One of the earliest stops on our annual return to New Hampshire used to be to the beautifully appointed Victorian house in Francestown where our dear friends Edith and Peter Milton lived. But when maintaining the house and navigating its stairs became more a burden than a delight, they exchanged the house for a cottage in a comfortable retirement community in a nearby town. The cottage’s footprint is considerably smaller than that of the house, but it has everything they need, even a separate room that contains the studio where Peter continues to produce his uniquely brilliant art.
Sitting in their living room on our most recent visit, something in our conversation led Edith to reach behind her to pluck a book off their bookshelf. And it struck me that this modest bookcase with several shelves containing perhaps 75 books at most is now their entire collection. Edith, like Rosellen, is a writer and their house was filled with the literature and criticism accumulated over a lifetime of reading and writing. What happened to all those books and how was their life changed by their disappearance?
Recently, I have had reason to be thinking about the Miltons’ sparse bookcase almost daily. The announcement a while back that an annual book sale near us was accepting books to be sold at that event has driven us into a frenzy of culling books from our many bookcases and hauling bag after bag to the sale’s collection site. By the time you read this, the drop off deadline will have passed, and we will be left to assess the impact of our efforts. To a certain extent, we can already do that. Any visitor, unaware of our efforts, would see bookcases that seem nearly as engorged as they’ve always been. There’s something magical about the process. No matter how many bagsful are gone, others have come to take their place. That pile of recently read books on the radiator can now be transferred to a new home on a real shelf. Books that have languished on the shelves in our exercise room are now visible in more accessible locations.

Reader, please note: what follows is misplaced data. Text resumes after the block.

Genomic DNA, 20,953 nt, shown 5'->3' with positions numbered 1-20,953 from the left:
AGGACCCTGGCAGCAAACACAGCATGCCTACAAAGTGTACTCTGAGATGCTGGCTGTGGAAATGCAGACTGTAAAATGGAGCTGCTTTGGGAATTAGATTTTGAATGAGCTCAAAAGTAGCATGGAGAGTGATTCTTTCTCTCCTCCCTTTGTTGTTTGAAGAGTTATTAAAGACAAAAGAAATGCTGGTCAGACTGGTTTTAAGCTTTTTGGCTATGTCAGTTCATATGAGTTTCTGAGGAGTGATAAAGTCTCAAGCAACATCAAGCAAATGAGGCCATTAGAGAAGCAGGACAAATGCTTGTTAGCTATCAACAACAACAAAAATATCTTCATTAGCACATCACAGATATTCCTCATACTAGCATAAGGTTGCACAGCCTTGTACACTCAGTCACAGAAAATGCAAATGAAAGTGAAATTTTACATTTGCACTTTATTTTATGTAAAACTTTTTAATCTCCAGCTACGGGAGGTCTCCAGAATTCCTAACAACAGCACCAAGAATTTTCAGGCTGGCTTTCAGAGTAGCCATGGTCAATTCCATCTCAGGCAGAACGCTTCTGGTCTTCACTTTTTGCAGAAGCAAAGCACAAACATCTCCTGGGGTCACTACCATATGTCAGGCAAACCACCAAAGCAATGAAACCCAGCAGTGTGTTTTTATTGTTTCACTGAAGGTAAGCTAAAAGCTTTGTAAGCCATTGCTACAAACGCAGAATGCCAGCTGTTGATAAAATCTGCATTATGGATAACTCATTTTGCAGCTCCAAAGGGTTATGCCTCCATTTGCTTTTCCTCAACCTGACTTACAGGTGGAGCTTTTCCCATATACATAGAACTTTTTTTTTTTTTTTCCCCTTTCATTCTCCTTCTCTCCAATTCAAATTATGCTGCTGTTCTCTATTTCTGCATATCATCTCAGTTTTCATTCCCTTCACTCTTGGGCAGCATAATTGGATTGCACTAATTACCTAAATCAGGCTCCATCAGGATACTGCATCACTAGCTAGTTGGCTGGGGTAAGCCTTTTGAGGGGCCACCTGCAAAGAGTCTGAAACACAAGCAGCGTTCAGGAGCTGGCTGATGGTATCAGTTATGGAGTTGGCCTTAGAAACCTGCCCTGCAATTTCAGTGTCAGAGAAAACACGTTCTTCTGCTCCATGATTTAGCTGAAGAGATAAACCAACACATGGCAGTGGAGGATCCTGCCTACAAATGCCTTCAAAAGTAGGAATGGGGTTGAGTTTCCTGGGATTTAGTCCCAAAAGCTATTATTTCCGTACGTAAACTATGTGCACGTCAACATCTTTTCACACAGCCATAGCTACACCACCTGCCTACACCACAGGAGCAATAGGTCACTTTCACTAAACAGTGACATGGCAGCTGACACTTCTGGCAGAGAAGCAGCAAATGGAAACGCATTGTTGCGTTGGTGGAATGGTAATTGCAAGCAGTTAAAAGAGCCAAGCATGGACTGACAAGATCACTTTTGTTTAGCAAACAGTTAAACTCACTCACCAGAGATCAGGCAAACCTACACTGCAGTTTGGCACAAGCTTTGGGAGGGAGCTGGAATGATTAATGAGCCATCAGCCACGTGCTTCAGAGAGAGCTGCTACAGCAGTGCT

People are quirky about the way they organize their books. In his memoir the late great Israeli author Amos Oz describes getting his first bookcase, a gift from his father. When he chooses to arrange his books by size, his father is infuriated by what he considers a sacrilegious choice. There are people who organize their books by color, disregarding the books’ contents. I’ve heard of someone who arranges his Shakespeare collection by the year in which each play was published.
One thing we’ve learned in the culling process is how incredibly disorganized our book collection is. We began with a basic structure separating fiction and poetry from non-fiction and then refined those into categories like biography, Jewish topics, Mississippi and civil rights, etc. for the non-fiction while the fiction is separated by nationality and recency among other things. But inevitably the collection tends to grow faster than the available shelf space in particular areas so we begin cramming books in wherever there’s room and soon chaos reigns. We have several late writer friends like Frederick Busch and Norma Klein who were prolific, and I have found their titles scattered across numerous bookcases. Organizing what’s not being discarded is more than I have energy for right now, which means that the following crazy dance will continue to be performed. We search for a book which we know we own, fail to find it, then purchase another copy, only to find the original days/weeks/months later.